The Jumpstart Our Business Startups Act was signed into law in April 2012 and the Securities and Exchange Commission has been developing regulations ever since to implement the law’s provision that would allow companies to raise capital through equity crowdfunding.
Those regulations still have not been finalized.
In contrast, Georgia, Kansas, Michigan, Alabama and Maine already have laws and regulations that allow crowdfunding within the states. A new law in Washington state awaits the governor’s signature. In Wisconsin, new rules will take effect June 1 and in Indiana, new regulations become official July 1.
A dozen other states are developing crowdfunding regulations. Securities regulators in Texas are ready to announce new crowdfunding regulations, according to local news media. Connecticut has a state-sanctioned study under way.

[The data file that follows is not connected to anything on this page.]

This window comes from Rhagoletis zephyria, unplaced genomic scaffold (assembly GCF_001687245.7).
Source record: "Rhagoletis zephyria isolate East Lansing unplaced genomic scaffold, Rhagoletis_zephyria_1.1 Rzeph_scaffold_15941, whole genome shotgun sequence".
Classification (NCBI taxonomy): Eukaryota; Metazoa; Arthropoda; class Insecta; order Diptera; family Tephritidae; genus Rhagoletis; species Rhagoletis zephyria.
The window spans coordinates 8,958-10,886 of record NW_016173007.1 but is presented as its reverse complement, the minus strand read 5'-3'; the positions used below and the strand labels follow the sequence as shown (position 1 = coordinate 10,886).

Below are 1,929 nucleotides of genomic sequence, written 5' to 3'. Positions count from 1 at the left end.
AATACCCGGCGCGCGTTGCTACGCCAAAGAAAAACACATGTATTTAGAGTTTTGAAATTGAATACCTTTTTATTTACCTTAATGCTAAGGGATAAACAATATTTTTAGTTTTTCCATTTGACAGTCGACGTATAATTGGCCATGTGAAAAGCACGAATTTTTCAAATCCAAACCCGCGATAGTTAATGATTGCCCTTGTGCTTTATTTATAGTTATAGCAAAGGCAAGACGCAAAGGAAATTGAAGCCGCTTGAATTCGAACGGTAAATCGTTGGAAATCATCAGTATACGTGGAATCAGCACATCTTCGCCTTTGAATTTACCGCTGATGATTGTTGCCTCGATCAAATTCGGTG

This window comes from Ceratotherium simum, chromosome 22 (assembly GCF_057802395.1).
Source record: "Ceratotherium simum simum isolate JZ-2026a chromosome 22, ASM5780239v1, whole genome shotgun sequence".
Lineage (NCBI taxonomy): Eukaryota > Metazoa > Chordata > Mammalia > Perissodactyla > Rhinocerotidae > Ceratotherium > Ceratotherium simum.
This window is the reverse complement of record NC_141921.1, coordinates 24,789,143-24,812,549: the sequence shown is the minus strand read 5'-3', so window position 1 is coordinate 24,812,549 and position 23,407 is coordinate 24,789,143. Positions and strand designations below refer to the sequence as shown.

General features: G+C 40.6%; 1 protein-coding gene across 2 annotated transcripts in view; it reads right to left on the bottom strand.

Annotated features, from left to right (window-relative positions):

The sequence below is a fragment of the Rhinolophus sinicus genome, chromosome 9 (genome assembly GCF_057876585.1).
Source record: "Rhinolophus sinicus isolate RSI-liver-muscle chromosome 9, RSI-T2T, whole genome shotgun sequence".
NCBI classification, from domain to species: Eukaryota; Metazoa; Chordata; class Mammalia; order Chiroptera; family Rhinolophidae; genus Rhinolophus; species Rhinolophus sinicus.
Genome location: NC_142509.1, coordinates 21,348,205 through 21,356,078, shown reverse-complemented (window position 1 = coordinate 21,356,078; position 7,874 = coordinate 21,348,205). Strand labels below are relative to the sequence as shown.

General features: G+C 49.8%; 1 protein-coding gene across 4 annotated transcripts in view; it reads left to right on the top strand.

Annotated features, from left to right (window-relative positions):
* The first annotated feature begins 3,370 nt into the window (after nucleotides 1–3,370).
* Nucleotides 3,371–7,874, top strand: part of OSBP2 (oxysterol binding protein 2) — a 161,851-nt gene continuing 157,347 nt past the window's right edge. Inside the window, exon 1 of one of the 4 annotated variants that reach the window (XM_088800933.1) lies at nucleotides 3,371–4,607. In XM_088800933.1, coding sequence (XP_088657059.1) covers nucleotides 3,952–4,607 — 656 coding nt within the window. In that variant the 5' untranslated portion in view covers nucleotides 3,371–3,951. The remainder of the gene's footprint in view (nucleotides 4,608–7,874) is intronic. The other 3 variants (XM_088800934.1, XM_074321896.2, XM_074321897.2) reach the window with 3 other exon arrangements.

Two states, New Mexico and Mississippi, have already considered and abandoned crowdfunding legislation.
In fact, while the SEC has sought to locate the delicate balance between making it easier for small companies to raise capital and protecting unaccredited investors, almost half the states in total have moved toward their own intrastate regulations.
“There is a level of frustration out there over the delays by the SEC, and I think the states are simply trying to plug a hole,” said Douglas Ellenoff, a partner with the law firm of Ellenoff Grossman & Schole LLP in New York.
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